The Black Stallion
    Nancy Drew and The Hardy Boys (earlier versions)

    Not classics but we liked:
    Robert Elmer-Astro Kids and others
    Accidental Detectives
    TCDC (Three cousins detective club)
    Cul-de-Sac Kids
    Puppy Place
    Animal Ark

    My olders are reading quite different ‘classics’ for Literature: Beowulf, Greek Lit, Roman Lit, El Cid, Don Quixote, Dante’s Divine Comedy, T.S.Eliot, Shakespeare, and others.

  4. I loved little house on the prairie. I think your son would enjoy Ralph Moody’s books. I listened to them as audio books and loved them so much I have read them several times since.

  5. Ralph Moody books get my vote. They are incredible. Also Boxcar children. When I was homeschooling someone once told me anything for children published in the 50’s or 60’s would be good reading material. I found it to be true. They are simple and usually teach a lesson or show great courage, work ethic, etc.

  6. I’d like to add my 2 cents in as well. I do have boys that really didn’t like to read much as well. One thing I encouraged, was even to catch up on some of the younger classics, as they all have a good moral for anyone, that’s why they are classics.
    How about:
    Old Yeller (my 17 year old ds loved it)
    Little Britches
    The Giver
    Alas Babalon
    The Once and Future King
    To Kill a Mockingbird
    Charlotte’s Web
    Frog and Toad(the real thing)

    These are a few to get you started. There are so many great booklists out there to pick and choose what would interest all of you.

  7. My mom read out loud to us almost every night and we listened to audio books in the car ALL THE TIME. Some of my favorite classics were Where the Red Fern Grows, All Creatures Great and Small (series), David Copperfield, Black Beauty, Old Yeller, Captains Courageous, Pride & Prejudice, ummmmm…. lots. Lots and LOTS! Have you checked your local library? Many libraries now have digital lending libraries for Kindle!!!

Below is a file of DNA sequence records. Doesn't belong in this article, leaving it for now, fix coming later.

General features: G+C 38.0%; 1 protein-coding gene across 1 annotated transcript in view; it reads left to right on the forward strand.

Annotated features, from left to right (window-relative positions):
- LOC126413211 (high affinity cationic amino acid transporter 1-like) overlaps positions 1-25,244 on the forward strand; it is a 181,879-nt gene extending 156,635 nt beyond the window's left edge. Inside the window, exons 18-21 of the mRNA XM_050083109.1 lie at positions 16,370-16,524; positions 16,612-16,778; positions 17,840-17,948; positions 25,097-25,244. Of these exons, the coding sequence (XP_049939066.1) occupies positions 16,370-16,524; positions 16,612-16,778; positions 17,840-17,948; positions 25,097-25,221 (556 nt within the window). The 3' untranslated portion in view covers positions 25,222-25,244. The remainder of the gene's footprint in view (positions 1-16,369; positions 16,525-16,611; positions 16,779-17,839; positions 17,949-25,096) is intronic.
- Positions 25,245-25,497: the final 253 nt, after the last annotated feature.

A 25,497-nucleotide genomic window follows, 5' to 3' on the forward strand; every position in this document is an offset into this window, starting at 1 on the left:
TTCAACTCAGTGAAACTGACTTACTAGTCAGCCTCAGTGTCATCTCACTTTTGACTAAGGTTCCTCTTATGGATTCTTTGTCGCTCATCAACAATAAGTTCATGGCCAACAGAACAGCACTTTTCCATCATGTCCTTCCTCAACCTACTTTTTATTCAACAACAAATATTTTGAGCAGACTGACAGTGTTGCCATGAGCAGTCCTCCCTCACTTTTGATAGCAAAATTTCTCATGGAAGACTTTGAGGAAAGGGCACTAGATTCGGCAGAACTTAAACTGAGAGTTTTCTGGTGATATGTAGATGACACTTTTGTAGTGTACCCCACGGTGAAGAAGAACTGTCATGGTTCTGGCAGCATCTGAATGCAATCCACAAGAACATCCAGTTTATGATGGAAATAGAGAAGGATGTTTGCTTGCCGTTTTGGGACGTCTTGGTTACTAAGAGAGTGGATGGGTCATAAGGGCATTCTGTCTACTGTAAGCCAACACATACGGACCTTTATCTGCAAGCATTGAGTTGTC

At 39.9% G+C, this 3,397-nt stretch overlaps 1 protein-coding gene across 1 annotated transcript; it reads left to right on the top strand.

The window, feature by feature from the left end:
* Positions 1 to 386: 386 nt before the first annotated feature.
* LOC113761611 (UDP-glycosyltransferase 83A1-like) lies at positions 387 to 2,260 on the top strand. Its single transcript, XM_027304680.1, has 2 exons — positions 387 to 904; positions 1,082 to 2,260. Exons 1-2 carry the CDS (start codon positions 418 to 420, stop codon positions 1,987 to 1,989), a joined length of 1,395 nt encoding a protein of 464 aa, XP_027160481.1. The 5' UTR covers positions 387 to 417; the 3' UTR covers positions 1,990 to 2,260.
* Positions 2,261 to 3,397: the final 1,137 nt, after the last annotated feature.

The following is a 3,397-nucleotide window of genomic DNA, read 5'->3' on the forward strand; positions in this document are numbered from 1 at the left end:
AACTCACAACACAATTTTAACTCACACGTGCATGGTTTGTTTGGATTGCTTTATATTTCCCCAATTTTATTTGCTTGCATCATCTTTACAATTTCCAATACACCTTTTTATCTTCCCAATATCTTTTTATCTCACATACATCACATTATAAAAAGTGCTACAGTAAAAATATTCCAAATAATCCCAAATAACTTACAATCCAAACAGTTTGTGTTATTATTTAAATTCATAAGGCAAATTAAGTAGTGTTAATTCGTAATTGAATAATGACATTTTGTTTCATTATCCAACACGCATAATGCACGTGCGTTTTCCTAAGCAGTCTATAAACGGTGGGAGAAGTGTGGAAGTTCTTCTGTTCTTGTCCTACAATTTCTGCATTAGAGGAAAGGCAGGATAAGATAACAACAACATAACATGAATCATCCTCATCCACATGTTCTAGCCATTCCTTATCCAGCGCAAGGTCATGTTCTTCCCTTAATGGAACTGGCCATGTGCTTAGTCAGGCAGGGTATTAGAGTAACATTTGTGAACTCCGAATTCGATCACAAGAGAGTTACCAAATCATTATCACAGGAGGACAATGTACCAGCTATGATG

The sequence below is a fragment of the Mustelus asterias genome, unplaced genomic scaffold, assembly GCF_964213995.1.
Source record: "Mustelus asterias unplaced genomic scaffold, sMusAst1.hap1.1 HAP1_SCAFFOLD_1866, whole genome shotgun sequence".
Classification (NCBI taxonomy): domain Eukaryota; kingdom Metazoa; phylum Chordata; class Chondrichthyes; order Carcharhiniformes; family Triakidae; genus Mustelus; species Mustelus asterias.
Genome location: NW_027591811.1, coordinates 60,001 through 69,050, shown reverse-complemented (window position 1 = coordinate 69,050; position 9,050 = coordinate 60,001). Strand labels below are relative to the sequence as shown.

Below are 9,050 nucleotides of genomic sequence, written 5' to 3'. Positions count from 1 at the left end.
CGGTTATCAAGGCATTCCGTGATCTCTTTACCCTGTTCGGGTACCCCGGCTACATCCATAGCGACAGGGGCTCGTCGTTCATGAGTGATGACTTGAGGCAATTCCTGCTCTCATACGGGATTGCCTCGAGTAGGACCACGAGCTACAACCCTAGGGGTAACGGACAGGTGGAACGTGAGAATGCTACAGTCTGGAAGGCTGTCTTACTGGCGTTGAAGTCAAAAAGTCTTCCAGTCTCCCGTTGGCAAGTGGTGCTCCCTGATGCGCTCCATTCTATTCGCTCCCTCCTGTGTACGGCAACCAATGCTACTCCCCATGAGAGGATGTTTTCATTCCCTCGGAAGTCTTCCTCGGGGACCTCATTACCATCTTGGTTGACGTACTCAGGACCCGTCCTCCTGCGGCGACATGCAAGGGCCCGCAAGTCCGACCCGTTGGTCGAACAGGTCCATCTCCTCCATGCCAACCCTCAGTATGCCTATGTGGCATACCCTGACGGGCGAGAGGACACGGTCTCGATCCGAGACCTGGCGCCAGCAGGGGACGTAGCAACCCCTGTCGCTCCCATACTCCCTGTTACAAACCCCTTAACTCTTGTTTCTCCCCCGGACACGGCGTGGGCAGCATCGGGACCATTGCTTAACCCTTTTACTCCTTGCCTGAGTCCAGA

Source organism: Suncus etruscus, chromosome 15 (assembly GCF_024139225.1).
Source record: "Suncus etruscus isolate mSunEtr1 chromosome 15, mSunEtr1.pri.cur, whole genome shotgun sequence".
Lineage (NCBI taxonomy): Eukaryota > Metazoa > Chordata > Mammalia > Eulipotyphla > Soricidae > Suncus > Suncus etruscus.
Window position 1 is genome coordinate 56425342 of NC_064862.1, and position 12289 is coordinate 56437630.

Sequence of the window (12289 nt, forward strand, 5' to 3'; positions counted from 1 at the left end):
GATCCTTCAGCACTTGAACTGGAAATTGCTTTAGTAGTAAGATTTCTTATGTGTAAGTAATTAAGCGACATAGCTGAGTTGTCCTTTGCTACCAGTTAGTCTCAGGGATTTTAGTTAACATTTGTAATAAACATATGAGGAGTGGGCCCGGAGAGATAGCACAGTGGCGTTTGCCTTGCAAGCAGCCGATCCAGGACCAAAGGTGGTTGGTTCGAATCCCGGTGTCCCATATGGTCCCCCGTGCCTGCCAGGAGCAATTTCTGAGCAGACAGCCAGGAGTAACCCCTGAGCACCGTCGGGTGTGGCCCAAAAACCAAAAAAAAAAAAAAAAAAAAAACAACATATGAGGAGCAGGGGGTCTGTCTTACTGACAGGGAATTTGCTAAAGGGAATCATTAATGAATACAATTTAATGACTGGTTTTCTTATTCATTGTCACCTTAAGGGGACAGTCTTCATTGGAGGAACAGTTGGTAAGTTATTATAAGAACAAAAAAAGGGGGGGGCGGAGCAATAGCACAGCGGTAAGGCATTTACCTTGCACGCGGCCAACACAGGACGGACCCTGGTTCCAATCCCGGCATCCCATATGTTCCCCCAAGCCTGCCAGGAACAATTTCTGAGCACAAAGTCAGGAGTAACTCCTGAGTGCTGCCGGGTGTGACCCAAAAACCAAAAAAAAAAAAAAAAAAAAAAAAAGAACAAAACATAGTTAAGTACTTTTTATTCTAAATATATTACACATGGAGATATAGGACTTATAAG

8. I like most of the lists already provided. We really enjoy Narnia, as well as Tolkein’s triologies. As for auditory vs. visual learners. I am definitely an auditory learner and I love to read – always have. I rarely see a picture in my head but I hear the words in my head. Help your boys to not only see the words with their eyes but to hear them in their heads.

  9. Here is an excellent list of classics for children:

    My personal suggestions: The Giver, Little House on the Prairie and The Little Prince

    Since your son is interested in aviation, perhaps he’s find classics about war interesting? I remember loving All Quiet on the Western Front and probably reach that around age 15. Catch-22 is also good but probably a bit overwhelming for him as it’s a bit book.

    As for getting them interested in classics: I always find value in knowing the reason something is a classic. Often there is history of how revolutionary this story was at the time for various reasons. Maybe this book pioneered a new style of writing. Older novels were often written with each chapter appearing in a monthly magazine which makes them interesting to read from that perspective. Perhaps the book spawned some sort of backlash to the author.

    Some facts and ideas to make classics interesting:
    -The Picture of Dorian Gray, which was consider scandalous for portraying a hedonistic main character who was never punished for his sin of vanity, caused a huge uproar in England at the time, some felt that Oscar Wilde should even have been punished for writing such a novel.
    -The Scarlet Letter was inspired by an old document Nathanial Hawthorne found one day.
    -You can buy Little House on the Prairie cookbooks and make some of the recipes from the book